• Conducting Target

    • Li lens

    • Improved Horn

    • Consolidation of Passive Target

    • { Plasma lens }

  • Constraints at Start up in 1987 & ‘ Abandoned ‘ issues

  • AAC Operation at Peak Performance for p-pbar Collider ( ‘89-’90)

  • AAC Performance Issues for a Complex of Several Machines

    Abandoned hopes for the top-Quark at CERN

  • AAC Op. for Collider Low Luminosity run ’91 ( precursor of LHC- TOTEM)

  • AAC Operation for steady-state LEAR runs ’92-96

  • Some Issues for Operational robustness, reliability ?

  • [email protected] Workshop

    GSI, Darmstadt 3-4 Dec 2007


    Overview 1980 1987

    Overview 1980-1987

    • What was the AA – Single Ring

      Limitations In AA

    • Design of AC Ring

      Expectations of the AAC complex

      ( AA +AC concentric Rings)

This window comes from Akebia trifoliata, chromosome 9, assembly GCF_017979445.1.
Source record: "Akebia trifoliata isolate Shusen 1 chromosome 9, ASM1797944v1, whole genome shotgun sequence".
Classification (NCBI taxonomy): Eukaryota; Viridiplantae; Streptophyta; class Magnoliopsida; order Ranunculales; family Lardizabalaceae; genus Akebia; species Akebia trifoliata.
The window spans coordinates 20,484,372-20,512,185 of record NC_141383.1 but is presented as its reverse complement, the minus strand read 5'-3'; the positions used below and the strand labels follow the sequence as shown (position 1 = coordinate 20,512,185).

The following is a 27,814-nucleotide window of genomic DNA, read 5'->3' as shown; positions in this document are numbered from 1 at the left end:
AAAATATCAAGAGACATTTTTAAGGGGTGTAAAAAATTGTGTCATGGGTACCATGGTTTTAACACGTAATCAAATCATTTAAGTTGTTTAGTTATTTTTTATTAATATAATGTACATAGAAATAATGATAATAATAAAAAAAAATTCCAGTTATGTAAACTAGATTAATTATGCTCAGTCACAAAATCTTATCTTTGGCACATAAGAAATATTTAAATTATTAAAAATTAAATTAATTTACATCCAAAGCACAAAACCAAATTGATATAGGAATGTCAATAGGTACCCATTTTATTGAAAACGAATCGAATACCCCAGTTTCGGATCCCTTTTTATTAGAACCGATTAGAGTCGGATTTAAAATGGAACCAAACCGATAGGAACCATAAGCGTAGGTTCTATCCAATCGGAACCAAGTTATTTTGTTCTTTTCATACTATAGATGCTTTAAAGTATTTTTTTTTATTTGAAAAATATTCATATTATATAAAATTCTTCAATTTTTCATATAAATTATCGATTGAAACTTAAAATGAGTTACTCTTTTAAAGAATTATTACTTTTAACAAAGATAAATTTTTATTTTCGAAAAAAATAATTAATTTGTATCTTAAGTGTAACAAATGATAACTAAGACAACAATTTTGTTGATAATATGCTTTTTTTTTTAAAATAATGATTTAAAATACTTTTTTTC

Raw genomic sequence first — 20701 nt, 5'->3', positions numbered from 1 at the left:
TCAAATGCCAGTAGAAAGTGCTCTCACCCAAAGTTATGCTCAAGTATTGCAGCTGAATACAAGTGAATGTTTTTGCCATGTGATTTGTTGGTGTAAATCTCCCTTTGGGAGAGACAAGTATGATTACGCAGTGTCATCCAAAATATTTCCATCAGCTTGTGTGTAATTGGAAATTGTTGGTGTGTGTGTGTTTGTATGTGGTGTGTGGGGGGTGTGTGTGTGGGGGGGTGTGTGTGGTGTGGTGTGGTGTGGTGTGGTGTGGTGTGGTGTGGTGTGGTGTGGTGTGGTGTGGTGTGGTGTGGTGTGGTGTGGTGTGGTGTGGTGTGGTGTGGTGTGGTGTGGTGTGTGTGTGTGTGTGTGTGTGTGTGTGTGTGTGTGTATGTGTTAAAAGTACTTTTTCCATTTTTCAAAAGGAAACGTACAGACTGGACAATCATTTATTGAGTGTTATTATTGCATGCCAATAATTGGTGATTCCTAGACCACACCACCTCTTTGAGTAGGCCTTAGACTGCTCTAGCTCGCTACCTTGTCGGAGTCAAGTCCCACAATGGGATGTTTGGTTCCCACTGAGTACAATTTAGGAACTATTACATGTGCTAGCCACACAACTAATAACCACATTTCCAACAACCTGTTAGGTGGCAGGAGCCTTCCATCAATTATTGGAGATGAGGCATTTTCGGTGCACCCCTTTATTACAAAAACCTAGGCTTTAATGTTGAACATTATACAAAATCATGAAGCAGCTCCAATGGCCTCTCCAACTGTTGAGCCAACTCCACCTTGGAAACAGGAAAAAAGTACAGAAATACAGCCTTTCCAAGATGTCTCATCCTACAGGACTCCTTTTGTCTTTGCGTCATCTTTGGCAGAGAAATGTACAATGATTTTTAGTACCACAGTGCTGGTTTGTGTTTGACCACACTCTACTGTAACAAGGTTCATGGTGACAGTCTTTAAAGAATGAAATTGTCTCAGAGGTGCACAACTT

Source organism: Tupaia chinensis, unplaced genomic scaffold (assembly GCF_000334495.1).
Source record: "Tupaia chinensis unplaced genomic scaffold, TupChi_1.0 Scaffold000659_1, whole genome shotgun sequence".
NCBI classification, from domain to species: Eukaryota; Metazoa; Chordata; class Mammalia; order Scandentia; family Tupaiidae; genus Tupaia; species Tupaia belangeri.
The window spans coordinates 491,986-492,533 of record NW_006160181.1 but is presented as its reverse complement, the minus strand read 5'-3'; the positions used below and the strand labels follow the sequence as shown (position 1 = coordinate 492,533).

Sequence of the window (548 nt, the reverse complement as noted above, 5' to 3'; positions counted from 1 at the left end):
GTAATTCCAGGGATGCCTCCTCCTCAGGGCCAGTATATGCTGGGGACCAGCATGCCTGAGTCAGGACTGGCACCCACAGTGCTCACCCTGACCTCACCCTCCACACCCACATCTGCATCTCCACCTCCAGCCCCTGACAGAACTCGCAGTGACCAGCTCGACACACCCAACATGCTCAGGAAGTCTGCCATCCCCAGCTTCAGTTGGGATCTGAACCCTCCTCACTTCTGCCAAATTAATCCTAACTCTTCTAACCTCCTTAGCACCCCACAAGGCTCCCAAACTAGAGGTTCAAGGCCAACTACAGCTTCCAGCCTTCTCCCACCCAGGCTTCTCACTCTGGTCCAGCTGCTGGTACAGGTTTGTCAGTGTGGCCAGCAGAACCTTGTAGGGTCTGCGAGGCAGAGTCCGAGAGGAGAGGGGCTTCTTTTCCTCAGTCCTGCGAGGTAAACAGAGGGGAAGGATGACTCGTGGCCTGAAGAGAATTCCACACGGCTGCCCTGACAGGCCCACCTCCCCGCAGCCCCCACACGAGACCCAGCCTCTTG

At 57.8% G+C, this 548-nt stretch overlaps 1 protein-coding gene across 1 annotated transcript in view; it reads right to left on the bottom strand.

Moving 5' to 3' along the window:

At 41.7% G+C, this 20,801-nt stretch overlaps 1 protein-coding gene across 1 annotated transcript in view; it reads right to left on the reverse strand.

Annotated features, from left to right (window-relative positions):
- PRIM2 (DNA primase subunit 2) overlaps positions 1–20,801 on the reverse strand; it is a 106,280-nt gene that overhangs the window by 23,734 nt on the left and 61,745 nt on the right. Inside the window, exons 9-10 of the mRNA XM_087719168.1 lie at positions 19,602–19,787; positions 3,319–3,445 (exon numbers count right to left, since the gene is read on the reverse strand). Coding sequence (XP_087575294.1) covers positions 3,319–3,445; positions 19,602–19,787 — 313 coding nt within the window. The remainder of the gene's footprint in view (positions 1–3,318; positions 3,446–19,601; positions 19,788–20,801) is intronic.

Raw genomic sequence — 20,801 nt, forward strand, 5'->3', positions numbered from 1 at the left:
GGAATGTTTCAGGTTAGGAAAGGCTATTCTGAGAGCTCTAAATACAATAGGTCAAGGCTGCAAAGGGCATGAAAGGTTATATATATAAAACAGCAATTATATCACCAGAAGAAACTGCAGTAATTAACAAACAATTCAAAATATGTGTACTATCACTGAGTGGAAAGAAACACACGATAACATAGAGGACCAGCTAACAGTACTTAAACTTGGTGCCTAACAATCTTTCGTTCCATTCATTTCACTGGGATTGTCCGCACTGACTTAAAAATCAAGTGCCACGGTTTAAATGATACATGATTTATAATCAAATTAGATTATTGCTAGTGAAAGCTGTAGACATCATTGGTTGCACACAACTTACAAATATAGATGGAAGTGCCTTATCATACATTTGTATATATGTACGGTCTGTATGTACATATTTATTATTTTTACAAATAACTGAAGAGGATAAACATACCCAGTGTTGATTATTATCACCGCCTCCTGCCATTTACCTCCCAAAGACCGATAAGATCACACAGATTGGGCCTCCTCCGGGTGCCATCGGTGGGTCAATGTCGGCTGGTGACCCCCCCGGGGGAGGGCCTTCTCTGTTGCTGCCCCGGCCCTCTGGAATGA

• Design Goals & Collector Lenses

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    GSI, Darmstadt 3-4 Dec 2007


    The antiproton accumulator

    The Antiproton Accumulator

    • Machine was constructed 1978-1980 as an “Experiment”

    • The UA1 & UA2 were the first Large collaborations and the pioneering pre-cursors to large LEP Expts. & present LHC Expts.

    • Machine Design was for 100π Transverse Acceptance 1.5 % in Δp

      Achieved only ~ 80 πin both transverse planes

    • Copper Target & Magnetic Horn for pbar collection

      first target was tungsten but was soon replaced by Cu for better yields

      Operational Yield ( pbars per proton) on Inj Orbit ~ 5E-7

      Best Accum. Rate ~ 6 E9 /hr

    • Several Stochastic cooling systems ( pre-cooling, Stack tail & Core )& multi-functionality within same ring needing pulsed Shutters, interference of systems & limitations in stack Core size

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    GSI, Darmstadt 3-4 Dec 2007


    1981 first yields and missing factor

    1981 First Yields and “ MISSING FACTOR “

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    GSI, Darmstadt 3-4 Dec 2007


    The aa before ac the continued struggle for chasing the missing factor 1986